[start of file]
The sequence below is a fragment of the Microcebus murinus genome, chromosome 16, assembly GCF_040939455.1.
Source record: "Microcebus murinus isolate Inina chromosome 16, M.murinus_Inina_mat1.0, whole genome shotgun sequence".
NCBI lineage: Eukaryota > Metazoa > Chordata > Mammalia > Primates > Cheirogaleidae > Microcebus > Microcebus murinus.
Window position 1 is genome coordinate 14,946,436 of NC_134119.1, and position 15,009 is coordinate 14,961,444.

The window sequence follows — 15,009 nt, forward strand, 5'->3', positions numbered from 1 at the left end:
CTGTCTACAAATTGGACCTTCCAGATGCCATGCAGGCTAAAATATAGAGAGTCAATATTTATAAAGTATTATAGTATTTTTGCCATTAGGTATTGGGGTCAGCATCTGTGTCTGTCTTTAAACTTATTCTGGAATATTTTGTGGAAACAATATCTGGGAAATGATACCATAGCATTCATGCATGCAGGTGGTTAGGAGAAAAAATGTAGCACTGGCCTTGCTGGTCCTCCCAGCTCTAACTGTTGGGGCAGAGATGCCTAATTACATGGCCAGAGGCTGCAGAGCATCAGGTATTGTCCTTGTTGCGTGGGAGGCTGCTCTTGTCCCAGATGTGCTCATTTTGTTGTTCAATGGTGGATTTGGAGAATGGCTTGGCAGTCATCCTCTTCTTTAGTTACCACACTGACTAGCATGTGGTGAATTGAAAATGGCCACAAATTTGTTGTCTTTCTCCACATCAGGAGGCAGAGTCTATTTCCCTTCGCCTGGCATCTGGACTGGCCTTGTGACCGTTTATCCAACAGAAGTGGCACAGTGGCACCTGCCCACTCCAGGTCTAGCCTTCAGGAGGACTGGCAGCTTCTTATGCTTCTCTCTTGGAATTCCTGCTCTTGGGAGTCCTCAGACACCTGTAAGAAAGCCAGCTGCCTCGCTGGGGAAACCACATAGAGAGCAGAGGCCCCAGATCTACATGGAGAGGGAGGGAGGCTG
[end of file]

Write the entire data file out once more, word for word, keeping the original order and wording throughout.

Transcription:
The sequence below is a fragment of the Microcebus murinus genome, chromosome 16, assembly GCF_040939455.1.
Source record: "Microcebus murinus isolate Inina chromosome 16, M.murinus_Inina_mat1.0, whole genome shotgun sequence".
NCBI lineage: Eukaryota > Metazoa > Chordata > Mammalia > Primates > Cheirogaleidae > Microcebus > Microcebus murinus.
Window position 1 is genome coordinate 14,946,436 of NC_134119.1, and position 15,009 is coordinate 14,961,444.

The window sequence follows — 15,009 nt, forward strand, 5'->3', positions numbered from 1 at the left end:
CTGTCTACAAATTGGACCTTCCAGATGCCATGCAGGCTAAAATATAGAGAGTCAATATTTATAAAGTATTATAGTATTTTTGCCATTAGGTATTGGGGTCAGCATCTGTGTCTGTCTTTAAACTTATTCTGGAATATTTTGTGGAAACAATATCTGGGAAATGATACCATAGCATTCATGCATGCAGGTGGTTAGGAGAAAAAATGTAGCACTGGCCTTGCTGGTCCTCCCAGCTCTAACTGTTGGGGCAGAGATGCCTAATTACATGGCCAGAGGCTGCAGAGCATCAGGTATTGTCCTTGTTGCGTGGGAGGCTGCTCTTGTCCCAGATGTGCTCATTTTGTTGTTCAATGGTGGATTTGGAGAATGGCTTGGCAGTCATCCTCTTCTTTAGTTACCACACTGACTAGCATGTGGTGAATTGAAAATGGCCACAAATTTGTTGTCTTTCTCCACATCAGGAGGCAGAGTCTATTTCCCTTCGCCTGGCATCTGGACTGGCCTTGTGACCGTTTATCCAACAGAAGTGGCACAGTGGCACCTGCCCACTCCAGGTCTAGCCTTCAGGAGGACTGGCAGCTTCTTATGCTTCTCTCTTGGAATTCCTGCTCTTGGGAGTCCTCAGACACCTGTAAGAAAGCCAGCTGCCTCGCTGGGGAAACCACATAGAGAGCAGAGGCCCCAGATCTACATGGAGAGGGAGGGAGGCTG